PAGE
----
Practice and Procedure


PUBLISHED November 11, 2003

An employment tribunal had jurisdiction under s.12 Race Relations Act 1976, but not under s.4 of the Act, to consider a claim alleging racial discrimination in connection with a sole practitioner's unsuccessful application to the Legal Services Commission for a legal aid franchise.Appeal by the Legal Services Commission ('the LSC') from the decision of the Employment Appeal Tribunal ('the EAT') that an employment tribunal ('the ET') had jurisdiction under s.4 and s.12 Race Relations Act 1976 to consider a race discrimination claim brought by the respondent ('P'). P was of black Afro-Caribbean origin and was the sole principal in a firm of solicitors. As a provisional legal aid franchisee, her firm had a one-year general civil contract by which the LSC contracted with service providers to provide legal services. However, the firm failed a pre-franchise audit with the result that it was not given a three-year general civil contract. In a claim before the ET, P alleged race discrimination in connection with her application to the LSC for a legal aid franchise. The EAT held that the general civil contract was a "contract personally to execute any work or labour" within the meaning of "employment" in s.78 of the Act. The alleged discrimination was therefore held to be "in relation to employment" for the purposes of s.4. In relation to P's s.12 claim, the EAT held that as P was a sole practitioner, the Legal Aid Franchise Quality Assurance Standard facilitated her practice as a solicitor. It was therefore unlawful, as P contended, to discriminate against her on racial grounds under s.12(1)(a), in the terms on which the LSC was prepared to confer authorisation, and under s.12(1)(b), by refusing or deliberately omitting to grant P's application for the franchise.HELD: (1) P was a party to the one-year contract and thus would have been a party to the three-year contract if the LSC had been willing to offer her one. However, the contract as a whole did not impose any personal obligations on P as the contractor personally to carry out the work. Under the contract P was wholly responsible legally for the work, but she was not obliged to carry it out personally. There was no requirement in the contract that P would be the franchise representative or supervisor. Accordingly the LSC's appeal in relation to s.4 was allowed. The ET had no jurisdiction to consider P's claim under s.4. (2) The EAT was correct to hold that the ET had jurisdiction to consider P's claim that she was discriminated against contrary to s.12(1) of the Act. The LSC was a public body charged with public functions. When it granted a franchise to a solicitor on the ground that the quality assurance standard had been satisfied, it granted an authorisation to display the logo. Since the grant of a franchise was a pre-condition to the making of a three-year contract, it could be said to be conferring on the franchisee an authorisation to perform publicly-funded legal services for its clients. The authorisation "facilitates engagement in" the profession of solicitor by making the carrying out of the profession by the franchisee easier. The franchise was conferred on P as the applicant and it followed that the authorisation was conferred on her within the meaning of s.12(1)(a) and that it was her application within the meaning of s.12(1)(b).Appeal allowed in part.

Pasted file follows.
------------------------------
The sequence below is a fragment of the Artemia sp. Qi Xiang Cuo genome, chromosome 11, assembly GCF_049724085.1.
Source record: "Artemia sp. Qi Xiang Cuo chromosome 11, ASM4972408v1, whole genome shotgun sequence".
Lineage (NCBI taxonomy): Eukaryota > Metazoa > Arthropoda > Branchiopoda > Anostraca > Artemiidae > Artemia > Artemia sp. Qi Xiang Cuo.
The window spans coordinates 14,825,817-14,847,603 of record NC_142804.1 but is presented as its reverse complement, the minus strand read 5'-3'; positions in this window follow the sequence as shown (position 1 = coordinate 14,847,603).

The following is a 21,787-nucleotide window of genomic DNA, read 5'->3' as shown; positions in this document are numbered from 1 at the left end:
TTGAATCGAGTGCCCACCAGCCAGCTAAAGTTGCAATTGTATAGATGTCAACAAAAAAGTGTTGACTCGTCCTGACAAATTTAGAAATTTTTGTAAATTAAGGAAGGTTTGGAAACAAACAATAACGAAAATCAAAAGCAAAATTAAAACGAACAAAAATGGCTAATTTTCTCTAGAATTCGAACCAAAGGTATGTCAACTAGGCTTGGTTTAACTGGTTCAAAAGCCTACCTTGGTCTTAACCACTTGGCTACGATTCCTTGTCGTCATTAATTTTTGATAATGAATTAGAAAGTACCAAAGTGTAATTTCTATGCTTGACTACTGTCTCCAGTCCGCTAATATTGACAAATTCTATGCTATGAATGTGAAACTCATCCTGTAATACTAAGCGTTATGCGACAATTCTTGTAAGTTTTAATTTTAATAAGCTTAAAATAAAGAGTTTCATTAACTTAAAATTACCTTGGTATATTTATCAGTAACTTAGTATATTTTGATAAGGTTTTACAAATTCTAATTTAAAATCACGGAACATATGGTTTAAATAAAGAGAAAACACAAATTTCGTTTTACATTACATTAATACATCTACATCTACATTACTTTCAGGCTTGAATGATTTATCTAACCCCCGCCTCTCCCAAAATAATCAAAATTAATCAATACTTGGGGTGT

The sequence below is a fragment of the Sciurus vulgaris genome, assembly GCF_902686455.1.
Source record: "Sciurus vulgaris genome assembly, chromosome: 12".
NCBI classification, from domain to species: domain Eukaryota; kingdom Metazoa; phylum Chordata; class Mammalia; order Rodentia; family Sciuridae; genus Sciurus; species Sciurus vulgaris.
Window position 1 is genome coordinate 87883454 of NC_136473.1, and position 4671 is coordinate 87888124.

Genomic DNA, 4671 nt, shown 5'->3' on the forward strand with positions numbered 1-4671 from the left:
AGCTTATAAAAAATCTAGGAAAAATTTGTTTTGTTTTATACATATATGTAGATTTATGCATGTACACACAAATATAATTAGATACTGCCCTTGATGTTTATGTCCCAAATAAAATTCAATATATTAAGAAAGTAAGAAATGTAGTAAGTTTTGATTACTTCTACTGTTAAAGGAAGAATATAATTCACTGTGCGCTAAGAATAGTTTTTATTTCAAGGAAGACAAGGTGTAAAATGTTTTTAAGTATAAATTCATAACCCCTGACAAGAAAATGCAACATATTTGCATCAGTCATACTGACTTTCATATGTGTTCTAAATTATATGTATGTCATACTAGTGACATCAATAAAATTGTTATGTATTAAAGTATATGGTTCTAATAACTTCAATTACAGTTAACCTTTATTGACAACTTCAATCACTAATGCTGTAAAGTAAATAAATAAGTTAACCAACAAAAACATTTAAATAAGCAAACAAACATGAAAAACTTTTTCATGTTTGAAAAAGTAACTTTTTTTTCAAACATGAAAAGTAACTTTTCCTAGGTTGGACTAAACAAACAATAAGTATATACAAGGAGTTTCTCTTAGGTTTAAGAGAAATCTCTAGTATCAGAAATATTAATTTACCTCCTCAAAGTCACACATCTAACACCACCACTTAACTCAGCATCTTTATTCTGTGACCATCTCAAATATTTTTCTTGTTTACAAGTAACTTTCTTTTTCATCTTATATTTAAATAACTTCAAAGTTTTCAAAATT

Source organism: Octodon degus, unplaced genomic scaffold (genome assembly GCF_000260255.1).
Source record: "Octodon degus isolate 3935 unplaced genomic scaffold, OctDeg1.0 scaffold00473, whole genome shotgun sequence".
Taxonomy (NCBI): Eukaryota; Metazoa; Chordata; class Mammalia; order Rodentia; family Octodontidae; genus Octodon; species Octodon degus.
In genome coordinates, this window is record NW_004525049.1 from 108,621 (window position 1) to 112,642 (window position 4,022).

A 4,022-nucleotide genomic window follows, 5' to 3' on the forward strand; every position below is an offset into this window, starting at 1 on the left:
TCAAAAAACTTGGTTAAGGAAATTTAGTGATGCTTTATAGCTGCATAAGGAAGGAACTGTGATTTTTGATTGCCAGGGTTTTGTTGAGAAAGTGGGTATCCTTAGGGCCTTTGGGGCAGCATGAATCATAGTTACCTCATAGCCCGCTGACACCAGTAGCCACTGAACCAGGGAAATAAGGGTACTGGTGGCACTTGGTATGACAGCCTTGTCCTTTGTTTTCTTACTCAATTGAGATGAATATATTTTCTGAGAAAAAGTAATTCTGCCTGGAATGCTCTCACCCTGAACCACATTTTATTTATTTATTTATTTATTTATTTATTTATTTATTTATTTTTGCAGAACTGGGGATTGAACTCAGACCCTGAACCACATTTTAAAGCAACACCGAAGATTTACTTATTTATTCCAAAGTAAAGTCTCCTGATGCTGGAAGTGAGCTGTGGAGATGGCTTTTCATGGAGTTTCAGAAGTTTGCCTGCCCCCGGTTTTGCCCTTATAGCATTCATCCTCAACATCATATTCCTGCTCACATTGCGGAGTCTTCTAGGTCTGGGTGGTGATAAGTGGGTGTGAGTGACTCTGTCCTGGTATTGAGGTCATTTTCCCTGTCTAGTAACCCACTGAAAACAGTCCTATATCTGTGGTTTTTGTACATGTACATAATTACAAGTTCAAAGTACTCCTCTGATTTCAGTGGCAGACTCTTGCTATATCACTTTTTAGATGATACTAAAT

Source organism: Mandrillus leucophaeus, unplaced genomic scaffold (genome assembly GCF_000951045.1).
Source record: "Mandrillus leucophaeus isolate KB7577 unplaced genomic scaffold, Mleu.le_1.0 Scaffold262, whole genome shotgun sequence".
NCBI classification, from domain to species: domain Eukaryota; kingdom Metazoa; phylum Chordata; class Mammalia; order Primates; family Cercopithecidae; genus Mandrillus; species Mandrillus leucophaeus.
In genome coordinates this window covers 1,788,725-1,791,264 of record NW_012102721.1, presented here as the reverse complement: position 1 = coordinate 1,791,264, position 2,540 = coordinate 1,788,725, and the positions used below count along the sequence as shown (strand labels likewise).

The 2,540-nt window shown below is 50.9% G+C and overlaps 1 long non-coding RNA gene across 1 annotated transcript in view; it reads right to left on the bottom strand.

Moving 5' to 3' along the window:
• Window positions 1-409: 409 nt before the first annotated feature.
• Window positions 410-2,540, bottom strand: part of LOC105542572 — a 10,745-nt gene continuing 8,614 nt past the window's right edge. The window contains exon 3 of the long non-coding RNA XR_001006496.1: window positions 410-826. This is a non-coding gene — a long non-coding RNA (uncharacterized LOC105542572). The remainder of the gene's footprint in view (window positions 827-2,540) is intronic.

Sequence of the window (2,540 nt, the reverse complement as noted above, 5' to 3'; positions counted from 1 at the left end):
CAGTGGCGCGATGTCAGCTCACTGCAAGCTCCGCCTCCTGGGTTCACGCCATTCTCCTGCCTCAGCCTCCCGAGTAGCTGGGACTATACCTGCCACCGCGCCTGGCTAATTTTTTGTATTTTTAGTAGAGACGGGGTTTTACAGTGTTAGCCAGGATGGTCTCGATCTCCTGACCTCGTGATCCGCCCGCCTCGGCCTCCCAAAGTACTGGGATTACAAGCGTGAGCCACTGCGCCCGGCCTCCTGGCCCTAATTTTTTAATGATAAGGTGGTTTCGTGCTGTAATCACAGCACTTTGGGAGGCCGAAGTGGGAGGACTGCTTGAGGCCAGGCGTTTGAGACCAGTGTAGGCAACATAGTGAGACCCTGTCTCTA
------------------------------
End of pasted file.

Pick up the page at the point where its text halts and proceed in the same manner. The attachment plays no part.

[2003] EWCA Civ 1558